Schouten, S., & Stevenson, I. (1998). Does the socio-psychological hypothesis explain cases of the reincarnation type? Journal of Nervous and Mental Disease, 186, 504-506.

Stevenson, I. (1960). The evidence for survival from claimed memories of former incarnations. Part I. Review of the data. Journal of the American Society for Psychical Research, 54, 51-71.

Stevenson, !. (1960). The evidence for survival from claimed memories of former incarnations. Part II. Analysis of the data and suggestions for further research. Journal of the American Society for Psychical Research, 54, 95-117.

Stevenson, I. (1962). Comments on ‘Parapsychology and “reincarnation”’ by Professor C. T. K. Chari. Indian Journal of Parapsychology, 3, 22-26.

Stevenson, I. (1966). Cultural patterns in cases suggestive of reincarnation among the Tlingit Indians of southeastern Alaska. Journal of the American Society for Psychical Research, 60, 229-243.

Stevenson, I. (1970). Characteristics of cases of the reincarnation type in Turkey and their comparison with cases of two other cultures. International Journal of Comparative Sociology, 11, 1-17.

Stevenson, I. (1971). The belief in reincarnation and related cases among the Eskimos of Alaska [abstract]. In W. G. Roll, R. L. Morris, & J. D. Morris (Eds.), Proceedings of the Parapsychological Association, Vol. 6, 1969 (pp. 53-55). Durham, NC: Parapsychological Association.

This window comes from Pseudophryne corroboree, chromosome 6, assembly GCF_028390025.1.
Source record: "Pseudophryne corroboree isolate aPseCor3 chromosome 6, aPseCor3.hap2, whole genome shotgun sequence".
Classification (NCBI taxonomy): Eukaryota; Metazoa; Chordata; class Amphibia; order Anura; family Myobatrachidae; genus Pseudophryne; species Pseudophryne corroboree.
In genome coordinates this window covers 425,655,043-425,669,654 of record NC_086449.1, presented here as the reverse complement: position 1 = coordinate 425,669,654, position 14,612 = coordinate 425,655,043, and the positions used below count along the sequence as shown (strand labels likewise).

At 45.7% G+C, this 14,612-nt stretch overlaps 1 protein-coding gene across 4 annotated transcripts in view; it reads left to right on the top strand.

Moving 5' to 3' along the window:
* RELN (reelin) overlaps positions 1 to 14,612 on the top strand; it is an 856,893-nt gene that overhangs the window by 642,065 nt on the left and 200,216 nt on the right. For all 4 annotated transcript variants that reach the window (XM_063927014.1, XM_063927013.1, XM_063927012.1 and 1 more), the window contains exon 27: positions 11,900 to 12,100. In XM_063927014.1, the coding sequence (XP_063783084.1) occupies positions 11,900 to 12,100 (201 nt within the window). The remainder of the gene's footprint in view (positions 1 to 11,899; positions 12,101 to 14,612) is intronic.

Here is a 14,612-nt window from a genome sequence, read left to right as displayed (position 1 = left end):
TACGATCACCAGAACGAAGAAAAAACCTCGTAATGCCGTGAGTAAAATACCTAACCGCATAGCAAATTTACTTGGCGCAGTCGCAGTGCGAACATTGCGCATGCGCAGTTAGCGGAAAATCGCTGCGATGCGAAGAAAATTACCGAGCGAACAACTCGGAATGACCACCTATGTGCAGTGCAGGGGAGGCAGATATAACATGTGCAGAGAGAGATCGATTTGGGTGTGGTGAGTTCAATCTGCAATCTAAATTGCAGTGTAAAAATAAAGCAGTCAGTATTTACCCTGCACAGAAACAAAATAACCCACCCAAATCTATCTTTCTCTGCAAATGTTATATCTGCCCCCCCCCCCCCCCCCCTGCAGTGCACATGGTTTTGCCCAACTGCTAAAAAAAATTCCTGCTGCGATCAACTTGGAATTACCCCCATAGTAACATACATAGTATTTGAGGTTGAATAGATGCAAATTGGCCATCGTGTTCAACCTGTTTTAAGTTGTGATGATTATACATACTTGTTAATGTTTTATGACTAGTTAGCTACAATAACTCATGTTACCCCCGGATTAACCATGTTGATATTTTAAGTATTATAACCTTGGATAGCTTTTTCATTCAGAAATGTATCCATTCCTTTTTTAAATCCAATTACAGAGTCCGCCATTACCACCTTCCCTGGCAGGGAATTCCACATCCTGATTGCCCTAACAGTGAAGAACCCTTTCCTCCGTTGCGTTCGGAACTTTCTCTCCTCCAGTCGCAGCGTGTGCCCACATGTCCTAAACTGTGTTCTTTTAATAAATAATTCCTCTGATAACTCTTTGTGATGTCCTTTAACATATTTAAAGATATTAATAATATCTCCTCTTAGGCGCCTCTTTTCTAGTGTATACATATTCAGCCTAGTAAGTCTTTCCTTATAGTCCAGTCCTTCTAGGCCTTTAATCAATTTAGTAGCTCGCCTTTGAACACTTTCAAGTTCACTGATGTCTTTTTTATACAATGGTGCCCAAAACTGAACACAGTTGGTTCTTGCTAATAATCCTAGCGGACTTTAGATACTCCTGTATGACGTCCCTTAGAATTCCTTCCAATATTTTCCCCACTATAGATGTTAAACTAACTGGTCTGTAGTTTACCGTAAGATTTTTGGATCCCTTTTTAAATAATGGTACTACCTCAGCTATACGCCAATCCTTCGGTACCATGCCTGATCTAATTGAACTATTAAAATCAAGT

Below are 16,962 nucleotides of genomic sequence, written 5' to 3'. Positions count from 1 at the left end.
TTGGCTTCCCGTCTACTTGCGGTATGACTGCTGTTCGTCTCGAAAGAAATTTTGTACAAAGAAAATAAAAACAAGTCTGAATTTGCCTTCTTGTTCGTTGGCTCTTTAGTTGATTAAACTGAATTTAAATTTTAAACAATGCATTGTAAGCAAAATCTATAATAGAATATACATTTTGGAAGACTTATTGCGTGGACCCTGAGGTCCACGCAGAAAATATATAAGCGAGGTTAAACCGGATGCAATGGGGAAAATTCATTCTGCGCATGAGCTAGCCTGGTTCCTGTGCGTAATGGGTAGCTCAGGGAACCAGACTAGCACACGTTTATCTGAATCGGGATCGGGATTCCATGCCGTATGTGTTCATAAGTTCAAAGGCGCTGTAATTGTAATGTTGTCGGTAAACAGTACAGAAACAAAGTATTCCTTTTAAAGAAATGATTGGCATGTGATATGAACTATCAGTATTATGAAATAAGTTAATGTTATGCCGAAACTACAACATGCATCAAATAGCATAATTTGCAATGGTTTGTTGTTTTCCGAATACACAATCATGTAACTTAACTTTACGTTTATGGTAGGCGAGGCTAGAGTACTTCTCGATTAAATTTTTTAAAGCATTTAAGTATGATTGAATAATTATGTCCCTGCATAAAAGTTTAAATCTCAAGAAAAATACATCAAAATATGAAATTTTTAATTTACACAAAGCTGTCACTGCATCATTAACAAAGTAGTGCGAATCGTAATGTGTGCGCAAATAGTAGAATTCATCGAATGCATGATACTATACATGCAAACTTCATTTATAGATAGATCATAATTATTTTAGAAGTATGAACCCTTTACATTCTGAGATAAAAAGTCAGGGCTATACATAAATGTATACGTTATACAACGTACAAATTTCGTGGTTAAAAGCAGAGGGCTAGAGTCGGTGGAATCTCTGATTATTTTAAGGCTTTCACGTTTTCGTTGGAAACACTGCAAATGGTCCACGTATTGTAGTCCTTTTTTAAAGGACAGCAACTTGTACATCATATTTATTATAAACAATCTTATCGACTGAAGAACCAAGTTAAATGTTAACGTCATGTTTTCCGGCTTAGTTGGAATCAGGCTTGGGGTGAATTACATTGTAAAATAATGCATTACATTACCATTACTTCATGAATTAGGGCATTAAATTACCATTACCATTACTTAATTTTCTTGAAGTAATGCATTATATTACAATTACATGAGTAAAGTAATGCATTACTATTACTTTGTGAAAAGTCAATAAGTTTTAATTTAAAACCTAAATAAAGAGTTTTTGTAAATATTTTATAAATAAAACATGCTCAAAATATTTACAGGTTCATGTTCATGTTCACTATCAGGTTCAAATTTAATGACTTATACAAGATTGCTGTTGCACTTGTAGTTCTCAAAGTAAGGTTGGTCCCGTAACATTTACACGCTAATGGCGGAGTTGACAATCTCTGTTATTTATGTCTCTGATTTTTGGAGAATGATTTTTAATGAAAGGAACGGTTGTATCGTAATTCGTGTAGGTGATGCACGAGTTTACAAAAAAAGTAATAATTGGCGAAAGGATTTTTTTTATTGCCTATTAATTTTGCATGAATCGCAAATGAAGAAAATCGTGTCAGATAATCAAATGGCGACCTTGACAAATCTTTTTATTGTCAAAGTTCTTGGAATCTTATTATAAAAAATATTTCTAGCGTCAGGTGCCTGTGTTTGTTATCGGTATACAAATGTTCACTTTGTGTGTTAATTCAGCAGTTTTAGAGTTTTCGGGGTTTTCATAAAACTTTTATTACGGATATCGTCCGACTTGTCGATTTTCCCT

Stevenson, I. (1973). Carington’s psychon theory as applied to cases of the reincarnation type: A reply to Gardner Murphy. Journal of the American Society for Psychical Research, 67, 130-145.

Stevenson, I. (1973). Characteristics of cases of the reincarnation type in Ceylon. Contributions to Asian Studies, 3, 26-29.

Stevenson, I. (1974). Some questions related to cases of the reincarnation type. Journal of the American Society for Psychical Research, 68, 395-416.

Stevenson, I. (1975). The belief and cases related to reincarnation among the Haida. Journal of Anthropological Research, 31, 364-375.

Stevenson, I. (1977). The explanatory value of the idea of reincarnation. Journal of Nervous and Mental Disease, 164, 305-326.

Stevenson, I. (1977). The southeast Asian interpretation of gender dysphoria: An illustrative case report. Journal of Nervous and Mental Disease, 165, 201-208.

Stevenson, I. (1977). Reincarnation: Field studies and theoretical issues. In B. B. Wolman (Ed.), Handbook of Parapsychology (pp. 631-633). New York: Van Nostrand Reinhold.

Stevenson, I. (1979). The search for the less than perfect case of the reincarnation type. Journal of Indian Psychology, 2, 30-34.

Stevenson, I. (1980). A preliminary report on an unusual case of the reincarnation type with xenoglossy. Journal of the American Society for Psychical Research, 74, 331-348.

Stevenson, I. (1983). American children who claim to remember previous lives. Journal of Nervous and Mental Disease, 171, 742-748.